Snake Eyes is exceptionally directed throughout, with another mind-blowing shot taking place later in the runtime that glides over four different hotel rooms. Unfortunately, the ending collapses under its own weight. The third act of the film was completely reworked shortly before release and the metaphorical staples holding it together are sadly visible. However, Snake Eyes is still an incredibly enjoyable ride with some truly skilled direction from Brian De Palma.
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The Fury is about as close to a superhero movie De Palma has ever been. It's a fun action thriller about a man trying to rescue his telepathic son from an evil government agent, with help from a similarly telepathic teenage girl. A 62-year-old Kirk Douglas somehow fills the role of an action hero lead well, complete with a Parkour escape scene that he does in only his underwear. The majority of the film is a fun thrill ride, with some of the most conventional filmmaking in De Palma's entire career. However, it all builds up to a fantastic finale that is sure to blow anyone away.
Sisters, Brian De Palma's first horror movie, brilliantly melds De Palma's political side with his Hitchcockian sensibilities. Through the lens of a thriller, De Palma is able to explore social themes such as police racism and the oppression of women, in a far less scattershot manner than in his early satirical comedies. A thrilling plot, reminiscent of Hitchcock's Rear Window, about a journalist witnessing a murder in a model's apartment and desperately trying to prove her story to unhelpful police officers ties all of De Palma's ideas together. There are a number of truly horrifying moments here, especially the aforementioned murder, as well as some very well-executed terrifying twists. It's no wonder Brian De Palma would soon become known for his horror movies after Sisters.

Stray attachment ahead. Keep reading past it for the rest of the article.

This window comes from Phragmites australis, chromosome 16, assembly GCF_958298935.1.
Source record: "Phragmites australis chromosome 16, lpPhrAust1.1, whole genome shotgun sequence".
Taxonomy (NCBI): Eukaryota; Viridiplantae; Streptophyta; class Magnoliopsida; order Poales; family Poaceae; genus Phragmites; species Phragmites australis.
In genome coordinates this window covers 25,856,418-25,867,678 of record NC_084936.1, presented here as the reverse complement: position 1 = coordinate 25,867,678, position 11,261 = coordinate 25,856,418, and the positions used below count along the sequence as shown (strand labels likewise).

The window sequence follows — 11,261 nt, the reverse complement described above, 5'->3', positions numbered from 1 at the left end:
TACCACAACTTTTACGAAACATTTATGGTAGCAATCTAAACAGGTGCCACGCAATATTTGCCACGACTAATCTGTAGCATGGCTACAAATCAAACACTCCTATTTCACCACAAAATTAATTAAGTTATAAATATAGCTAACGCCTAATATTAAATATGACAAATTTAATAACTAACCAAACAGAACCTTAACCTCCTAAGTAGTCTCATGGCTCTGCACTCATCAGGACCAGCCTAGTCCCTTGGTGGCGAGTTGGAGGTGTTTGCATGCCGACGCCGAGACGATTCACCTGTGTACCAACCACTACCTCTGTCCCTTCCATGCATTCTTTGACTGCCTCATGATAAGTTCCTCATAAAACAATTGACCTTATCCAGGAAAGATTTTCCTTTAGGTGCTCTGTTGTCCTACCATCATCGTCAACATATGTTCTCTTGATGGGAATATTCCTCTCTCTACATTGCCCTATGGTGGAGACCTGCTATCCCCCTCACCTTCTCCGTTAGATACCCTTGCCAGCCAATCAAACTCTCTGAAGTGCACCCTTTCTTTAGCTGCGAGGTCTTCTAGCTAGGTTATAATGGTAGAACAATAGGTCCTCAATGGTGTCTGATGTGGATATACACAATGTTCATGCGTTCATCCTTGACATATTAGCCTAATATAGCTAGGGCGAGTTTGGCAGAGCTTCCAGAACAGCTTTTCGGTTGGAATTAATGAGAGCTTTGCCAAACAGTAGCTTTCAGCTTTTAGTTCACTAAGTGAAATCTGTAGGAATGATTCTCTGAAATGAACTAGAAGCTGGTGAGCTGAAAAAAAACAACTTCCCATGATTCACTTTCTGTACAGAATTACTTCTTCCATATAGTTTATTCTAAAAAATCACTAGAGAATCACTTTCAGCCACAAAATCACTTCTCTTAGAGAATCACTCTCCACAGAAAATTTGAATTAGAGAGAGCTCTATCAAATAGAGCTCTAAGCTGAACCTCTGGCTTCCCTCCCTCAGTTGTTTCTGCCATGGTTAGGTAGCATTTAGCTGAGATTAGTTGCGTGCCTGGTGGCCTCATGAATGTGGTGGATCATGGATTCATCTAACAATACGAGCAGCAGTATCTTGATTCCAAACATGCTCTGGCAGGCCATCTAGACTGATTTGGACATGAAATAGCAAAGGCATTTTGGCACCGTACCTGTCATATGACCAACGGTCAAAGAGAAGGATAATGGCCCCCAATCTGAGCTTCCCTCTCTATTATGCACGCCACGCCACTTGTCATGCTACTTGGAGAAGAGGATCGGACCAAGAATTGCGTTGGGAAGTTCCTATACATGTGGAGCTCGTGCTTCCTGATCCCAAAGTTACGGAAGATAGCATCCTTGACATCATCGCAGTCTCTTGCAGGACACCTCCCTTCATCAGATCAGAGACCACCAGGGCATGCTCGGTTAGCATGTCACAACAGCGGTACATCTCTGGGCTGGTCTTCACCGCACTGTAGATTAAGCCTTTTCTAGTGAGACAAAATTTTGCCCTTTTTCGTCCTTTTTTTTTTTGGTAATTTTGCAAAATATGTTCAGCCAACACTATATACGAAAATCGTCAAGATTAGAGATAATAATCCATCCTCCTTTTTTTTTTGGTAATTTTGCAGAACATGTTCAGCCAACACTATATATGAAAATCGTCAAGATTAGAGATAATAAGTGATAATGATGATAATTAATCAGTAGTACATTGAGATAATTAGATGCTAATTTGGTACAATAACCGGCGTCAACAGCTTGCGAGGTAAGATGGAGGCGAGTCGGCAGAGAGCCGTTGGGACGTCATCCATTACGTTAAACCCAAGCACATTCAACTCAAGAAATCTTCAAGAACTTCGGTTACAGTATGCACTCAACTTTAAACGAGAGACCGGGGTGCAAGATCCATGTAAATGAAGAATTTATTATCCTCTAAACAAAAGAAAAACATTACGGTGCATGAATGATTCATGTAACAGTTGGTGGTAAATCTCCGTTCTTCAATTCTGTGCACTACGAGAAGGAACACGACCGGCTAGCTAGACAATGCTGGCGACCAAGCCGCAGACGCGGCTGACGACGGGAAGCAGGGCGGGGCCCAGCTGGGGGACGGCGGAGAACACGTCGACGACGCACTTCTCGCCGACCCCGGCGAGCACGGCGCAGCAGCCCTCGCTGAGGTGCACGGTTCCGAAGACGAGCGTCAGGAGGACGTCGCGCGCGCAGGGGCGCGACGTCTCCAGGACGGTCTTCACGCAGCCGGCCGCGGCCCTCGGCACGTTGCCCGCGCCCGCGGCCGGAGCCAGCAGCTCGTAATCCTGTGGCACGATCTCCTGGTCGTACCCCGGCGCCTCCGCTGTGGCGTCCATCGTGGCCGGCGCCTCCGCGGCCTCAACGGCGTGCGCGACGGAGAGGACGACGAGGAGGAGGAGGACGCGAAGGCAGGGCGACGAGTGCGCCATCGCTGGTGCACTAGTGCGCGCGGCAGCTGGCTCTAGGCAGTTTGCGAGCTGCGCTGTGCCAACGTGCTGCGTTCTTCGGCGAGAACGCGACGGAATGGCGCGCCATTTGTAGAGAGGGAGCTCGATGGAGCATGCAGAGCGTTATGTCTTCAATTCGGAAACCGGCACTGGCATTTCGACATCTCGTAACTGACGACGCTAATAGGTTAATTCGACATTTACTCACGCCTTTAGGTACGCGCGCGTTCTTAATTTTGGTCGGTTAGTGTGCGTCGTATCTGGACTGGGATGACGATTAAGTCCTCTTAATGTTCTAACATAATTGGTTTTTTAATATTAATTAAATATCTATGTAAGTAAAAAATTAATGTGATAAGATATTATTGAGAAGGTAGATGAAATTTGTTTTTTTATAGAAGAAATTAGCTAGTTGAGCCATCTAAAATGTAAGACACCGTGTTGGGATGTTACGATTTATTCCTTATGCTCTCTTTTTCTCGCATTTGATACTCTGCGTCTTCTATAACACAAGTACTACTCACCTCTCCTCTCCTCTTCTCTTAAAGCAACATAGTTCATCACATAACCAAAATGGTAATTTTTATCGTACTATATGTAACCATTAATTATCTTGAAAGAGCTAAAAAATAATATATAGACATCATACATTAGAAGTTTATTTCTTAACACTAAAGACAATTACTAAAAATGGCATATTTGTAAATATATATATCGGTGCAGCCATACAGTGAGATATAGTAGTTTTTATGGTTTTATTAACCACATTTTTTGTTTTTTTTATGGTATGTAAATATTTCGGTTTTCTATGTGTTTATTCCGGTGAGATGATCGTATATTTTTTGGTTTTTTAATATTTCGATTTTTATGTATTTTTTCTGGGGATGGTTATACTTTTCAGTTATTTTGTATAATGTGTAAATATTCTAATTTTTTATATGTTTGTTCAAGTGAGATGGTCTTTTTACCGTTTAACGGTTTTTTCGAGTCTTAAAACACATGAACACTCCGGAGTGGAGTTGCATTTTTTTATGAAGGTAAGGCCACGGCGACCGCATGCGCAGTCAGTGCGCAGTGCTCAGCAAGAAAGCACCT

Carlito's Way, De Palma's reunion with Al Pacino, feels like a companion piece to their earlier collaboration Scarface. The darker Carlito's Way feels like it is catapulting itself to an inevitable tragic end for its lead, while Scarface details the rise of its criminal protagonist. There's the promise of a life outside of crime for Carlito Brigante, but it is always just out of reach, sending Carlito back into the criminal lifestyle he tries so hard to leave behind.
Among the tragedy of Carlito's Way, De Palma adds some of the best action set pieces of his career. An early sequence set in a pool hall is a masterclass in building tension before it explodes into a messy flurry of bloody violence. The climactic chase and shootout in Grand Central Station brings to mind another of De Palma's films, The Untouchables, but adds a fantastic sense of desperation as Carlito attempts to make it to his train out of both New York and his criminal lifestyle. Carlito's Way takes the exciting and thrilling tone of Scarface and flips it on its head to create a character study of a man who cannot escape his past, no matter how hard he tries.
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Phantom of the Paradise is a film like no other. It completely defies genre; somehow it's simultaneously a fantasy, comedy, thriller, musical, and horror movie. Within this tonal grab-bag, there's no way that Phantom of the Paradise should work, and yet it's a highlight of Brian De Palma's career.